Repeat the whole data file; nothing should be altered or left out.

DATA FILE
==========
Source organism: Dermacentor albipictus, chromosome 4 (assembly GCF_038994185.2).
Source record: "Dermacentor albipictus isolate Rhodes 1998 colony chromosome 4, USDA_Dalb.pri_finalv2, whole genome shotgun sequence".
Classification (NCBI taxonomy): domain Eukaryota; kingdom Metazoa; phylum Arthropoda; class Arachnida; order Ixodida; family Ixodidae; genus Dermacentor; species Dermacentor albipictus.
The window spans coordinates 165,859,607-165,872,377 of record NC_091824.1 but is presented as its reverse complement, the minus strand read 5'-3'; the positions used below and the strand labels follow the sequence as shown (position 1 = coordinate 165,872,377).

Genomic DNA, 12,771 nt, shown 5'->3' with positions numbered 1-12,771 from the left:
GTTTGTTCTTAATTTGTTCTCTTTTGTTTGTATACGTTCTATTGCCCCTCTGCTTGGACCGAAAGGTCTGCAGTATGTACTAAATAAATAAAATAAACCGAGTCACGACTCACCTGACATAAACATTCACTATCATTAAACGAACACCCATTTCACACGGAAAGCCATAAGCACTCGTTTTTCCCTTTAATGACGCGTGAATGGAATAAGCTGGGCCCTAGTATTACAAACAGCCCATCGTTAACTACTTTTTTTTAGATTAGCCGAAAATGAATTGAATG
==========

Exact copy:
Source organism: Dermacentor albipictus, chromosome 4 (assembly GCF_038994185.2).
Source record: "Dermacentor albipictus isolate Rhodes 1998 colony chromosome 4, USDA_Dalb.pri_finalv2, whole genome shotgun sequence".
Classification (NCBI taxonomy): domain Eukaryota; kingdom Metazoa; phylum Arthropoda; class Arachnida; order Ixodida; family Ixodidae; genus Dermacentor; species Dermacentor albipictus.
The window spans coordinates 165,859,607-165,872,377 of record NC_091824.1 but is presented as its reverse complement, the minus strand read 5'-3'; the positions used below and the strand labels follow the sequence as shown (position 1 = coordinate 165,872,377).

Genomic DNA, 12,771 nt, shown 5'->3' with positions numbered 1-12,771 from the left:
GTTTGTTCTTAATTTGTTCTCTTTTGTTTGTATACGTTCTATTGCCCCTCTGCTTGGACCGAAAGGTCTGCAGTATGTACTAAATAAATAAAATAAACCGAGTCACGACTCACCTGACATAAACATTCACTATCATTAAACGAACACCCATTTCACACGGAAAGCCATAAGCACTCGTTTTTCCCTTTAATGACGCGTGAATGGAATAAGCTGGGCCCTAGTATTACAAACAGCCCATCGTTAACTACTTTTTTTTAGATTAGCCGAAAATGAATTGAATG